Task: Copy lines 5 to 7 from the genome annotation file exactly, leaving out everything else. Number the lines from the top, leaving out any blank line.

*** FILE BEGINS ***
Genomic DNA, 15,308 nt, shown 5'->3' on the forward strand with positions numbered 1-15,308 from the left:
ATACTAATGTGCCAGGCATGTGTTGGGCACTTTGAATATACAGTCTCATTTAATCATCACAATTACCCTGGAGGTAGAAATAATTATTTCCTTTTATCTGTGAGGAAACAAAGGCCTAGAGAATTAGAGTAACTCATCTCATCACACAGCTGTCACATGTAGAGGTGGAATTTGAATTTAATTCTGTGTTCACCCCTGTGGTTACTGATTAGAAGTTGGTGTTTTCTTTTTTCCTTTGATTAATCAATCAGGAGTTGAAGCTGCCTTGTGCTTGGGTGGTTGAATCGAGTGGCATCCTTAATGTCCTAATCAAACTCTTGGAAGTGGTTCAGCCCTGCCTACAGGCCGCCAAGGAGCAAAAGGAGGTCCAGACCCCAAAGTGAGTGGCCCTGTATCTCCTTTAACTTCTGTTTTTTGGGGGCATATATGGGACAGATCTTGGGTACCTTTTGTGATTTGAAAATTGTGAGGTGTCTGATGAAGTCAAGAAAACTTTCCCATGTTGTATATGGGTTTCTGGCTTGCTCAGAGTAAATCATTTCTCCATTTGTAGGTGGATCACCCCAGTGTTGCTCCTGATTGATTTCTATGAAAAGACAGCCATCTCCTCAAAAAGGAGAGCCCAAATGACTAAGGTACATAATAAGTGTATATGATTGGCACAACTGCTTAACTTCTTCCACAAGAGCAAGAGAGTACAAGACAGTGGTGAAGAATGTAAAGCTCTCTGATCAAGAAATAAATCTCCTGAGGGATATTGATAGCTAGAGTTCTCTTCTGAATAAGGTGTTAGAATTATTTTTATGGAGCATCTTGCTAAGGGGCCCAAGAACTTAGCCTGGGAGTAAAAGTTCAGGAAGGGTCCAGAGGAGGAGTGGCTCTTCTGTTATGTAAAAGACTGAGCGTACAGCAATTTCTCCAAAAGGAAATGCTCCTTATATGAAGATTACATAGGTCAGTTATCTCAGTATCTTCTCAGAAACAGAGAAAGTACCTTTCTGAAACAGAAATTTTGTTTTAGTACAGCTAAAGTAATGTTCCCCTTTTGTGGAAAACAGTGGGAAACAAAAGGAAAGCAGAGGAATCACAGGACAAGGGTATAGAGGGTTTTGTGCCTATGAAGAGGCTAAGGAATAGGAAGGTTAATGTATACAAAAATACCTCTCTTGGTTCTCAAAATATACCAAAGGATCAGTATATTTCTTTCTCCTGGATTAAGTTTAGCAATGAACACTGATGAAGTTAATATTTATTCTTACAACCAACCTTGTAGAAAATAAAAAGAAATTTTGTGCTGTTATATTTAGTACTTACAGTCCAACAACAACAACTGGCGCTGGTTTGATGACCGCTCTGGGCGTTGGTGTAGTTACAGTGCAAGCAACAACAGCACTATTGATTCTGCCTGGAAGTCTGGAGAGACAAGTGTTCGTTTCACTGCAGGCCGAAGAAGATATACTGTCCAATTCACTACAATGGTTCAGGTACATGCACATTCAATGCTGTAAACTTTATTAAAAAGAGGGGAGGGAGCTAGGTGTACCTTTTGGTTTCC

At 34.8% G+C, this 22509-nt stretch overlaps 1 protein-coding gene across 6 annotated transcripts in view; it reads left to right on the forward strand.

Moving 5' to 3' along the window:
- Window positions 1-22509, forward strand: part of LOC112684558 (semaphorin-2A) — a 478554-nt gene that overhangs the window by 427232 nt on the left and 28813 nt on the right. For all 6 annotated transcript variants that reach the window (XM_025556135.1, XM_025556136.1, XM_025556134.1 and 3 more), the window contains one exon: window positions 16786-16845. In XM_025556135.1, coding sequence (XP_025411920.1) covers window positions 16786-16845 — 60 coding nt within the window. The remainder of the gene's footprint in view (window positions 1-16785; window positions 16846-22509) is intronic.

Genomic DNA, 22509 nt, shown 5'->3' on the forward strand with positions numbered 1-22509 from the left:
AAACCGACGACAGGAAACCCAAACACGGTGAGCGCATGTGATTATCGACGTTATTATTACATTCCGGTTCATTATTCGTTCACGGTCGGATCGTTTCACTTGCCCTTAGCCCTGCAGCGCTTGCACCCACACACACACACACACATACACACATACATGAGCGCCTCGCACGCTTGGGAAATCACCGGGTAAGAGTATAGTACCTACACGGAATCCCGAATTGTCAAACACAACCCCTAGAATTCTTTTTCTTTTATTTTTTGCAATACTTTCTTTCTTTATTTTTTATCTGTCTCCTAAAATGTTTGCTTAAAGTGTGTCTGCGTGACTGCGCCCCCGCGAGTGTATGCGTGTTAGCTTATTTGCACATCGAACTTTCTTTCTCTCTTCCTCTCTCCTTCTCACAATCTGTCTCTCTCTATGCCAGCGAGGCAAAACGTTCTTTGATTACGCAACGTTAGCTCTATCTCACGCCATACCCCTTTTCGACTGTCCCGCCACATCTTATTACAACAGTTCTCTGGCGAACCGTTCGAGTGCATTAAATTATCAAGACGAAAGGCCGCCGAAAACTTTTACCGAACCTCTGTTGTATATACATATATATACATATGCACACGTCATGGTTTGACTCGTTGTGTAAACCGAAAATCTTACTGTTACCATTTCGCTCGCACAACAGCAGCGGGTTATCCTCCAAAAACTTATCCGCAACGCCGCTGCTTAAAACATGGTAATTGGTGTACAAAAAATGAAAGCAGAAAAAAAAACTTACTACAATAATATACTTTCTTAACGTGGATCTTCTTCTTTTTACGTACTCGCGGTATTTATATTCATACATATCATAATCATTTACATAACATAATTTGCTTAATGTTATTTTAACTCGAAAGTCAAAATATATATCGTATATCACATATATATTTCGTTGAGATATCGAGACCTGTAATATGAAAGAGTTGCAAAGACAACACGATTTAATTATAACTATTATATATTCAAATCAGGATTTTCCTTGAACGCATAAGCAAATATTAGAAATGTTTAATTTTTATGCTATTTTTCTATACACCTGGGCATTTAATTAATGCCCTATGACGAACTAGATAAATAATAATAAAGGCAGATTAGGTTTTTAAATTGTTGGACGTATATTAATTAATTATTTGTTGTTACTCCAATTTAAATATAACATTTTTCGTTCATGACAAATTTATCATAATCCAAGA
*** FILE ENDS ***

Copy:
- Window positions 1-22509, forward strand: part of LOC112684558 (semaphorin-2A) — a 478554-nt gene that overhangs the window by 427232 nt on the left and 28813 nt on the right. For all 6 annotated transcript variants that reach the window (XM_025556135.1, XM_025556136.1, XM_025556134.1 and 3 more), the window contains one exon: window positions 16786-16845. In XM_025556135.1, coding sequence (XP_025411920.1) covers window positions 16786-16845 — 60 coding nt within the window. The remainder of the gene's footprint in view (window positions 1-16785; window positions 16846-22509) is intronic.

Genomic DNA, 22509 nt, shown 5'->3' on the forward strand with positions numbered 1-22509 from the left:
AAACCGACGACAGGAAACCCAAACACGGTGAGCGCATGTGATTATCGACGTTATTATTACATTCCGGTTCATTATTCGTTCACGGTCGGATCGTTTCACTTGCCCTTAGCCCTGCAGCGCTTGCACCCACACACACACACACACATACACACATACATGAGCGCCTCGCACGCTTGGGAAATCACCGGGTAAGAGTATAGTACCTACACGGAATCCCGAATTGTCAAACACAACCCCTAGAATTCTTTTTCTTTTATTTTTTGCAATACTTTCTTTCTTTATTTTTTATCTGTCTCCTAAAATGTTTGCTTAAAGTGTGTCTGCGTGACTGCGCCCCCGCGAGTGTATGCGTGTTAGCTTATTTGCACATCGAACTTTCTTTCTCTCTTCCTCTCTCCTTCTCACAATCTGTCTCTCTCTATGCCAGCGAGGCAAAACGTTCTTTGATTACGCAACGTTAGCTCTATCTCACGCCATACCCCTTTTCGACTGTCCCGCCACATCTTATTACAACAGTTCTCTGGCGAACCGTTCGAGTGCATTAAATTATCAAGACGAAAGGCCGCCGAAAACTTTTACCGAACCTCTGTTGTATATACATATATATACATATGCACACGTCATGGTTTGACTCGTTGTGTAAACCGAAAATCTTACTGTTACCATTTCGCTCGCACAACAGCAGCGGGTTATCCTCCAAAAACTTATCCGCAACGCCGCTGCTTAAAACATGGTAATTGGTGTACAAAAAATGAAAGCAGAAAAAAAAACTTACTACAATAATATACTTTCTTAACGTGGATCTTCTTCTTTTTACGTACTCGCGGTATTTATATTCATACATATCATAATCATTTACATAACATAATTTGCTTAATGTTATTTTAACTCGAAAGTCAAAATATATATCGTATATCACATATATATTTCGTTGAGATATCGAGACCTGTAATATGAAAGAGTTGCAAAGACAACACGATTTAATTATAACTATTATATATTCAAATCAGGATTTTCCTTGAACGCATAAGCAAATATTAGAAATGTTTAATTTTTATGCTATTTTTCTATACACCTGGGCATTTAATTAATGCCCTATGACGAACTAGATAAATAATAATAAAGGCAGATTAGGTTTTTAAATTGTTGGACGTATATTAATTAATTATTTGTTGTTACTCCAATTTAAATATAACATTTTTCGTTCATGACAAATTTATCATAATCCAAGA